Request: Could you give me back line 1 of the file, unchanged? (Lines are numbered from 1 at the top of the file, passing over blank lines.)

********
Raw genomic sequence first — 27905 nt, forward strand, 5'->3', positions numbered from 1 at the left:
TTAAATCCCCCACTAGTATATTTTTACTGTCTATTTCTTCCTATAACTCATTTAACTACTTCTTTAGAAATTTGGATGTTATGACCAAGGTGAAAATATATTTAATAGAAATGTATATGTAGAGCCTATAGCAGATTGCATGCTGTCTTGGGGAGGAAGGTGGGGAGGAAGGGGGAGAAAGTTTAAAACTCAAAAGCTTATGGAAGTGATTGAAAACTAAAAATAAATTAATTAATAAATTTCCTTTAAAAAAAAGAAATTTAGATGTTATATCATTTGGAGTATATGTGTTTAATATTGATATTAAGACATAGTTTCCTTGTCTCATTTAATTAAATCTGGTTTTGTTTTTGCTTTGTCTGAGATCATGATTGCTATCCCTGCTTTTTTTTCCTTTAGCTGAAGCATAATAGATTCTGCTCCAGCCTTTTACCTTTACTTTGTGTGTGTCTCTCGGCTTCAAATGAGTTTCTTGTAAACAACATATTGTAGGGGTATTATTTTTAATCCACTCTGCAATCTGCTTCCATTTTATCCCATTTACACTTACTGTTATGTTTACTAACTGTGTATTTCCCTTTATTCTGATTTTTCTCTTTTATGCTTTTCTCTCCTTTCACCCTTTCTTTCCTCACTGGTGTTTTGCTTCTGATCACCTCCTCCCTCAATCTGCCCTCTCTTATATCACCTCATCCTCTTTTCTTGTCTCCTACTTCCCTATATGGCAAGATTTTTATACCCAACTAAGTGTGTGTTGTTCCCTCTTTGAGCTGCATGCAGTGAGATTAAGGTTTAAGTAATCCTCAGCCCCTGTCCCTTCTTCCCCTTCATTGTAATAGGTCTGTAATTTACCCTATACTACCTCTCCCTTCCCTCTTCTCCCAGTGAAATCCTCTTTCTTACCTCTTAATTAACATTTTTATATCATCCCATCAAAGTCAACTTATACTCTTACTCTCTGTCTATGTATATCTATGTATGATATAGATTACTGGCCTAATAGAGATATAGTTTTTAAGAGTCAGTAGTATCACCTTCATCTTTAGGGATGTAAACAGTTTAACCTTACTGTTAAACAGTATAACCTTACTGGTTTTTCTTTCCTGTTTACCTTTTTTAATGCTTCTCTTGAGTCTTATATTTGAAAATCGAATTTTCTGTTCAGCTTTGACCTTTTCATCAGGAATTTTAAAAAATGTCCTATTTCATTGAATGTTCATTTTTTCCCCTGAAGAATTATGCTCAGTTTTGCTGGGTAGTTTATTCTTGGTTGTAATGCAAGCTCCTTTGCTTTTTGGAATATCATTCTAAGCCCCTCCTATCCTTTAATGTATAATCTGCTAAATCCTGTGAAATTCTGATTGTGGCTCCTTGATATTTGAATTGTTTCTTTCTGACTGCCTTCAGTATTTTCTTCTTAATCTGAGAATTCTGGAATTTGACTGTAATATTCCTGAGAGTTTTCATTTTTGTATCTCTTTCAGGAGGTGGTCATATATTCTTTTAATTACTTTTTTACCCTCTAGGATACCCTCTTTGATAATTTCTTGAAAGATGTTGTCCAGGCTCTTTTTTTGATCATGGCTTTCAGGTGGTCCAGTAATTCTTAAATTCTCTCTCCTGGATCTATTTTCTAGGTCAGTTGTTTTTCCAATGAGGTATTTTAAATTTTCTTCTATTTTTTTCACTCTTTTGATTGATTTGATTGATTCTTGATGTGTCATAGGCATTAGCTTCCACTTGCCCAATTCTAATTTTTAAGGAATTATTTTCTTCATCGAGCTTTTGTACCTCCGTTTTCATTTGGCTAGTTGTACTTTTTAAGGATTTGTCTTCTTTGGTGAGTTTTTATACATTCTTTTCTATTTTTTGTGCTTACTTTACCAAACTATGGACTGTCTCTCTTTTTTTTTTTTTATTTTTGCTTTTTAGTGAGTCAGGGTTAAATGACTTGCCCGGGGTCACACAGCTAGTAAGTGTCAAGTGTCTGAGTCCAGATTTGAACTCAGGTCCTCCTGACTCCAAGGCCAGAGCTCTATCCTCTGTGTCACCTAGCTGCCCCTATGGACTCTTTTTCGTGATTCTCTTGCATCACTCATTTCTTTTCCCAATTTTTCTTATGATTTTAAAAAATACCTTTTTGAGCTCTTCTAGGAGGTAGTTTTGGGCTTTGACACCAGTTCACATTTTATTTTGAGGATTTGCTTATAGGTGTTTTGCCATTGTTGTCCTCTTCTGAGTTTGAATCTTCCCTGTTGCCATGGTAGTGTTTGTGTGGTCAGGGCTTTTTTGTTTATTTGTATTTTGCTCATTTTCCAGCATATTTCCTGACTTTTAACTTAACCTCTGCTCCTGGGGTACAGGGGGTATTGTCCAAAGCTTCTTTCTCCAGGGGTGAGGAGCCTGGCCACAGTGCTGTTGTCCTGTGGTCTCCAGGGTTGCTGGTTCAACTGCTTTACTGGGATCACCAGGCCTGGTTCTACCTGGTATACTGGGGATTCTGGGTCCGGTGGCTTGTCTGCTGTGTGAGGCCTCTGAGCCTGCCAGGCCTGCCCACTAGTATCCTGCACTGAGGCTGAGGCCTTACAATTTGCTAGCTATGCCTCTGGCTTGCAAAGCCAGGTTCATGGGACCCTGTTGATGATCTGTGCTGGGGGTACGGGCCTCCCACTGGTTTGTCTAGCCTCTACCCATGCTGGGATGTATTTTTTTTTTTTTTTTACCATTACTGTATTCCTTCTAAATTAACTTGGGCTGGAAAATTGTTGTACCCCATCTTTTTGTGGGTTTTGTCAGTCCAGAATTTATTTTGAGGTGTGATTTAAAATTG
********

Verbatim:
Raw genomic sequence first — 27905 nt, forward strand, 5'->3', positions numbered from 1 at the left: